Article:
put his bend in.
"What are you doing here, my
de-r*- be asked "I was looking
e*erywhere for you. Judge Brewster
w iftbes u» say good-night."
*1 was fstng my hair, that's all."
replied Alicia wKh perfect compos
Among lb- many tuf» caravansaries
Ual at iwtBt rears hatt fprus; up
la New York to provide luxurious
guarier* regardless at r«! for those
who can afford to par for the best,
rone eouU rival the Astruria la size
and magnificence. Occupying an re
tire block :a tbe very heart of the
residential district. It took precedence
over all the other apartment hotels of
tbe metropolis as the biggest and
most splendidly appointed hostelry of
Ha kind la tbe world It was. Indeed,
a small city In itself It a as not nec
essary for ha fortunate tenants to
lease It unless they were so minded.
Everything for their comfort and
pleasure a as to be had without taking
tha trouble to go output doors. On
the ground floor were shops of all
kinds which catered only to the
Astruria's patrons. There were also
«n the premises s bank, s broker's
I*— a hairdresser, and a postal tele
Third degree
Arthur3horn blow Y
Q9»W0tf. Ml er C W OiLUtNCwAM COrmAHY
Rfnph office A special feature was
t'-e a^-jea court, containing over 30.
o*«t square feet of open space, and
tastefully laid out with palms and
flowe:* Here fountains splashed and
an orchestra played while the patrons
lounged on comfortable rattan chairs
■ ■r go-sip. d with their friends. Up on
t! sixteenth floor was the cool roof
cardt-n. an exquisite bower of palms
ed r. -es artificially painted by a
rr.e 'f FY-mh artist, with its rech
t . he restaurant, its picturesque
and its superb view of ail
Manhattan island.
The Astrurla was the last word in
e*P« six* apartment hotel building
Ar< ..itects declared that it was as far
as modern lavishness and extrava
-auee could go. Its interior arrange
m-nts were in keeping with its ex
ternal splendor. Its apartments were
"f noble dimensions, richly decorated,
-tid equipped with every device, new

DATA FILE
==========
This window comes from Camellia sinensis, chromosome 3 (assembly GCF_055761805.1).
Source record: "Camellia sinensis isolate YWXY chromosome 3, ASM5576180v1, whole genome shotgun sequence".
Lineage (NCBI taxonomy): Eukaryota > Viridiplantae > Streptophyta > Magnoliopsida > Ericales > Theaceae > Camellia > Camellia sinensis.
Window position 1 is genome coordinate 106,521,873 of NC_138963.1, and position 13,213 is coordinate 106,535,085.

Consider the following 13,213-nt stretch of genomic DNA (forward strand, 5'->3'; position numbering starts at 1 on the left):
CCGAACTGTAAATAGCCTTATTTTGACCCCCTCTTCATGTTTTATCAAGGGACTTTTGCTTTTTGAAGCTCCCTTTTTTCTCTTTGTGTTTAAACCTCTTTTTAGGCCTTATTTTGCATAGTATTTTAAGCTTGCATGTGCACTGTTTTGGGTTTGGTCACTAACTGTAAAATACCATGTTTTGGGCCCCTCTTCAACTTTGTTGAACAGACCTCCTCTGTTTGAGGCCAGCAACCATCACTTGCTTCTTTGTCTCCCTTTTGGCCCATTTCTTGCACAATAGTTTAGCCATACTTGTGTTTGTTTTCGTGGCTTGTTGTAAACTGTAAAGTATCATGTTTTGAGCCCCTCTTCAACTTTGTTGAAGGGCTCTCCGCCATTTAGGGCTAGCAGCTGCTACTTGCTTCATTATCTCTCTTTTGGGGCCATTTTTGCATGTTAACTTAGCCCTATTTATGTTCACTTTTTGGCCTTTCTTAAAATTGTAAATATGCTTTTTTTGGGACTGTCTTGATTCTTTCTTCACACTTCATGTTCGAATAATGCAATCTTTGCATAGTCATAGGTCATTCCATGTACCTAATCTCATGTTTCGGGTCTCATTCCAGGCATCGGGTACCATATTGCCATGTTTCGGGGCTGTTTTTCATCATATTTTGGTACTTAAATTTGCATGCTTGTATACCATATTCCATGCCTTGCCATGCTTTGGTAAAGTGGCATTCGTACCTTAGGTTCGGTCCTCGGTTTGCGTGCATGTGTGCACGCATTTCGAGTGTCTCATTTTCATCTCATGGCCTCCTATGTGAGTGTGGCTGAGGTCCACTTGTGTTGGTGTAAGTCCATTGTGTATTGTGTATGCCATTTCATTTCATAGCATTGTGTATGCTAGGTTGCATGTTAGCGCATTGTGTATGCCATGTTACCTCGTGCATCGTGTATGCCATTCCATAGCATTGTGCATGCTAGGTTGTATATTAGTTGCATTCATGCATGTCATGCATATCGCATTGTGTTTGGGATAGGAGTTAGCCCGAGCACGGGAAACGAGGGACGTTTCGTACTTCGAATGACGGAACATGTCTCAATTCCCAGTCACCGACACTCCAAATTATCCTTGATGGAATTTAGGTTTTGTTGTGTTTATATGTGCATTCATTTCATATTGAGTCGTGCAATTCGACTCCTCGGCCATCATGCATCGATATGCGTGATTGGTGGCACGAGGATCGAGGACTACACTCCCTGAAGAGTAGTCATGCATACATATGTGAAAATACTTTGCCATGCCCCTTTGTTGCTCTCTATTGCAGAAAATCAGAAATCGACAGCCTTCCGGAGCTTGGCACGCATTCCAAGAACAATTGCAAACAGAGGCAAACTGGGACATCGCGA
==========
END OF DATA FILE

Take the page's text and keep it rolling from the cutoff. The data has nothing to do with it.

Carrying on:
and old. that modern science and
.ild. rs' ingenuity could suggest. That
the rents were on a scale with the
grandeur of the establishment goes
w ltkout saying. Only long purses
aid stand the strain. It was a fa
vorite headquarters for Westerners
who had "struck it rich." wealthy
bachelors, and successful actors and
••per* -ingers who loved the limelight
on and off the stage
Sunday evening was usually exceed
ingly quiet at the Astruria. Most of
the t-nants were out of town over the
u is-end. and as the restaurant and
• root garden were only slimly patron
ized. the elevators ran less frequently,
making less chatter and bustle in cor
ridors and stairways. Stillness reigned
Then came the answer. The boy!
looked up.
"He says you should go up. Apart
ment 165. Take the elevator.”
In his luxurious appointed rooms on
the fourteenth floor, Robert Under
wood sat before the fire puffing ner
vously at a strong cigar. All around
him was a litter of objets d'art, such
as would have filled the heart of any
connoisseur with joy. Oil paintings
in heavy gilt frames, of every period
and school. Rembrandts, Cuyps, Ruys
daels, Reynoldses. Corots. Henners,
some on easels, some resting on the
floor; handsome French bronzes,
dainty china on Japanese teakwood
tables, antique furniture, gold em
broider* d clerical vestments, hand
t aimed screens, costly oriental rugs,
rare ceramics—all were confusedly
jumbled together. On a grand piano
in a corner of the room stood“two tall
cloisonne vases of almost inestimable
value. On a desk close by were piled
miniatures and rare ivories. The
walls were covered with tapestries,
armor, and trophies of arms. More
like a museum than a sitting room, it
was the home of a man who made a
business of art or made of art a busi
Underwood stared moodily at the
glowing logs in the open chimney
place. His face was pale and de
termined. After coming in from the